For those who follow the teachings of my book, whether because they read it or just happen to otherwise, the opposite is the case. We have the consistent true happiness that is inner peace and spiritual freedom (a.k.a. self-discipline). Our loving free-spirited inner peace is reflected in our actions, our art, our kindness, and even our eyes. You can see it and feel it when you talk to one of us, or even when you sit in silence nearby. I have a feeling that you are just like me in this way, so when I say us, I do mean us.


With love,
Scott
My entire political philosophy summed up in one tweet.

"The mind is a wonderful servant but a terrible master."

I believe spiritual freedom (a.k.a. self-discipline) manifests as bravery, confidence, grace, honesty, love, and inner peace.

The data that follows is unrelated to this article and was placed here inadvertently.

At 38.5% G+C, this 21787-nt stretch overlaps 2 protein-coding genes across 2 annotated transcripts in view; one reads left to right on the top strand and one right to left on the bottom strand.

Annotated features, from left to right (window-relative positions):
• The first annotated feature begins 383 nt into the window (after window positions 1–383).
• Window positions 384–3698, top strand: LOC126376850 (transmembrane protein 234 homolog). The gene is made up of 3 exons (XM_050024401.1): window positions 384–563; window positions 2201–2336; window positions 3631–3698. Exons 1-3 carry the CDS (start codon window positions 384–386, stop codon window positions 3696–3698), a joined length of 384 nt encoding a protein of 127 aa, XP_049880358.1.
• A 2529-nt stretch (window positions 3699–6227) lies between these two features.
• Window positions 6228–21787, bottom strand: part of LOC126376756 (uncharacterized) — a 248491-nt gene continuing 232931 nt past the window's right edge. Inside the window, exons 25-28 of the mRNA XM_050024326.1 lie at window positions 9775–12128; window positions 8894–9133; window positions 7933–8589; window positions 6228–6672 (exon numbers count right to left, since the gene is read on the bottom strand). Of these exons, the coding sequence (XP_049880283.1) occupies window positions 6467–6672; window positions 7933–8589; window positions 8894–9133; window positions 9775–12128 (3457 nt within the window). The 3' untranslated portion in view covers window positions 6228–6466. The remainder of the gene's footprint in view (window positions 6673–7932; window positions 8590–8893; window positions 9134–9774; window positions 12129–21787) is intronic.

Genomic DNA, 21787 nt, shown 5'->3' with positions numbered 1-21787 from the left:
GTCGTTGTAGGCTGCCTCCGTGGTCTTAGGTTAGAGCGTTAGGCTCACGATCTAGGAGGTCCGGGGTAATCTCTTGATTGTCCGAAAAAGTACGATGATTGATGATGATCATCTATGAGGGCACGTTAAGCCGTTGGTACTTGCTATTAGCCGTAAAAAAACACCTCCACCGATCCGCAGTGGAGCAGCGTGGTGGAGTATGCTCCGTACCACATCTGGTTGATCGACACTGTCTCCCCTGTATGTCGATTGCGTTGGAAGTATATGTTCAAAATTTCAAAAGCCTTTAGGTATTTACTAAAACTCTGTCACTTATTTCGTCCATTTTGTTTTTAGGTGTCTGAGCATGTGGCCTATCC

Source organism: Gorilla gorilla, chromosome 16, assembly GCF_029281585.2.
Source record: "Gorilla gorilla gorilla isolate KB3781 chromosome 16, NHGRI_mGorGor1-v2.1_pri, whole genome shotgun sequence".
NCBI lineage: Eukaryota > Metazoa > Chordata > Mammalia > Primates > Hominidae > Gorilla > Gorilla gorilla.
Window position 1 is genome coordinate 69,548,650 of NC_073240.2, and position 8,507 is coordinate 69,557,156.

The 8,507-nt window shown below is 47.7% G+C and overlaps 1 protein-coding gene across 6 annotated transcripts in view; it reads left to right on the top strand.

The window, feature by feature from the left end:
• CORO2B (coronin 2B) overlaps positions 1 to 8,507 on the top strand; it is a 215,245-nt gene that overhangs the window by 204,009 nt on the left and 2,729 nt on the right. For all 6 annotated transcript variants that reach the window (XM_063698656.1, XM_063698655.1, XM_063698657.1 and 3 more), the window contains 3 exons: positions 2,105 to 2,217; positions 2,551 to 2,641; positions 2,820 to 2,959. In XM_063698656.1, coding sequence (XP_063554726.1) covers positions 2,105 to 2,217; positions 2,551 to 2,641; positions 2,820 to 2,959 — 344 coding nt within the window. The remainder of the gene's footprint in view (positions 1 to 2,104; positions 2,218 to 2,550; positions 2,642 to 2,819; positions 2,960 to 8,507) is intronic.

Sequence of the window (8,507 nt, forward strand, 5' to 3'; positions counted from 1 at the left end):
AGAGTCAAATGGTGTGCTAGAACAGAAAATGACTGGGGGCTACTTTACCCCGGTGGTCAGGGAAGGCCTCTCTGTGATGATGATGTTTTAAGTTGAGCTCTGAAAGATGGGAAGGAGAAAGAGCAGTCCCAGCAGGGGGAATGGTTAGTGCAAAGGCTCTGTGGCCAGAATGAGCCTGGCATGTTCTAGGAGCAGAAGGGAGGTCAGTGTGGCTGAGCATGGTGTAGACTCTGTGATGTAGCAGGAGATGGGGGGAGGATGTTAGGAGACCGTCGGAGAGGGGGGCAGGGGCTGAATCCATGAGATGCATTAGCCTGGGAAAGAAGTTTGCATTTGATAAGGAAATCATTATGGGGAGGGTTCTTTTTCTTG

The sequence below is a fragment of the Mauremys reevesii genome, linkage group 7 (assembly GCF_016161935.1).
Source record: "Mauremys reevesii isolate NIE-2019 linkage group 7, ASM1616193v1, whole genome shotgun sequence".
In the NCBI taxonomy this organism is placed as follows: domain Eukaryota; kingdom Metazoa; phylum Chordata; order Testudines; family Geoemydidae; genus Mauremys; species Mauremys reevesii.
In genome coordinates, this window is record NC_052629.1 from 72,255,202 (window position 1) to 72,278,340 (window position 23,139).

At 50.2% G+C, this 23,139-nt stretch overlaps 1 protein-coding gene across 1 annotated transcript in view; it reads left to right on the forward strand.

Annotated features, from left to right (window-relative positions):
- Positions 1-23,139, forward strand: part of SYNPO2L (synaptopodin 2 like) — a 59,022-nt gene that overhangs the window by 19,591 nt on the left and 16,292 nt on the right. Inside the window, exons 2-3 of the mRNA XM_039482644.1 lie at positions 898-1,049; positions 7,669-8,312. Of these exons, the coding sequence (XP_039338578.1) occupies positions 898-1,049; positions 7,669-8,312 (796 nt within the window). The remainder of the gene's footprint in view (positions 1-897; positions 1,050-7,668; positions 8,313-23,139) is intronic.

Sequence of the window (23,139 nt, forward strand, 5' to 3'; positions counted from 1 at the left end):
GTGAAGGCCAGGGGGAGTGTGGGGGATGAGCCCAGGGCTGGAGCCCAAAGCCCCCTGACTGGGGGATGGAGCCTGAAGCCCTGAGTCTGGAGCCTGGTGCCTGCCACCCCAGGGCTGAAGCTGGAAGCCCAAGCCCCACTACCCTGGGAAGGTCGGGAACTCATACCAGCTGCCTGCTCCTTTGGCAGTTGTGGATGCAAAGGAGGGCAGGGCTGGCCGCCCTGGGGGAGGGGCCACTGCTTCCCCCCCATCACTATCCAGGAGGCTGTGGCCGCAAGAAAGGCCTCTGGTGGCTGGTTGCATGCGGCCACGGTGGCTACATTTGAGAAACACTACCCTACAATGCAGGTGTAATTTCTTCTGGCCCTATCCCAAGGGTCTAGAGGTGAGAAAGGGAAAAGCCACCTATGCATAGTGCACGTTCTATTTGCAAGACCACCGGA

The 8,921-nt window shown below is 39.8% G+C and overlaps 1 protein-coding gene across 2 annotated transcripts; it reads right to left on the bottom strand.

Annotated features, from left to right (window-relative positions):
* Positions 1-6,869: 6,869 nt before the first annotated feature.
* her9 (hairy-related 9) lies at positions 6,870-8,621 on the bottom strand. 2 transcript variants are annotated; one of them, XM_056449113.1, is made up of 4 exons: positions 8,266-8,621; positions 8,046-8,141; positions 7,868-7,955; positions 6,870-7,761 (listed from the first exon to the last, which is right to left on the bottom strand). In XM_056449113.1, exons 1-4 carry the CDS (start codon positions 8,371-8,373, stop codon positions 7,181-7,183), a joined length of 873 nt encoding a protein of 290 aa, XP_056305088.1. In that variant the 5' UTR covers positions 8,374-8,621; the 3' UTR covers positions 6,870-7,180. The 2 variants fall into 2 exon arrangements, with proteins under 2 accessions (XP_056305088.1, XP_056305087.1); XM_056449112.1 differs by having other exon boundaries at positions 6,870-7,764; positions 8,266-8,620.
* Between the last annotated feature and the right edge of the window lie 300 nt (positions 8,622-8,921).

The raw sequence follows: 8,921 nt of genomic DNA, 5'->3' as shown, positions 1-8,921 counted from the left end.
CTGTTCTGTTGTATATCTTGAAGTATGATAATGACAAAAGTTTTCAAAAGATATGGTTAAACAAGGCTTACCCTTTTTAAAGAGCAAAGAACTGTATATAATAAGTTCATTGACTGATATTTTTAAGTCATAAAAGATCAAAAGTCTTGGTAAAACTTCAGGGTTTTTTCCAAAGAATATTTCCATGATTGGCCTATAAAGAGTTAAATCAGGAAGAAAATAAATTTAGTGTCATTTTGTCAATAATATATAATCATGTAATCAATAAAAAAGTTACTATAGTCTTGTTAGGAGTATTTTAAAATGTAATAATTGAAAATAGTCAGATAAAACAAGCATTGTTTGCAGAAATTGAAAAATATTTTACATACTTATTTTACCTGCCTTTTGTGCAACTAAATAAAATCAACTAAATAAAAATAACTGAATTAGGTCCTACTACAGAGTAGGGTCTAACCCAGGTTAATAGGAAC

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Re: Did you understand every sentence in the book, "In It Together"? If not, what part did you first not understand?

Post by Maliha Naveed »

"... a dream can become an out-of-control nightmare, especially insofar as you forget your true power, namely your power of choice..."
1- What is the relation between our dreams and our choice to dream? Do we have a choice here?
2- How can we choose if the dream be pleasant or a nightmare? Also, Freud says, 'there is an intimate bond, with laws of its own, between the unintelligible and complicated nature of the dream and the difficulties attending communication of the thoughts connected with the dream."
When so many of our dreams are unintelligible and complicated arising from our thoughts while we are awake, how can we simplify them?
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Re: Did you understand every sentence in the book, "In It Together"? If not, what part did you first not understand?

Post by Nletachi Otuokere »

In It Together was a really fun book to read. This is the first Scott novel have I read, and I wasn't disappointed. In order to better address your query, I can say that I was able to comprehend each sentence and felt something within each one.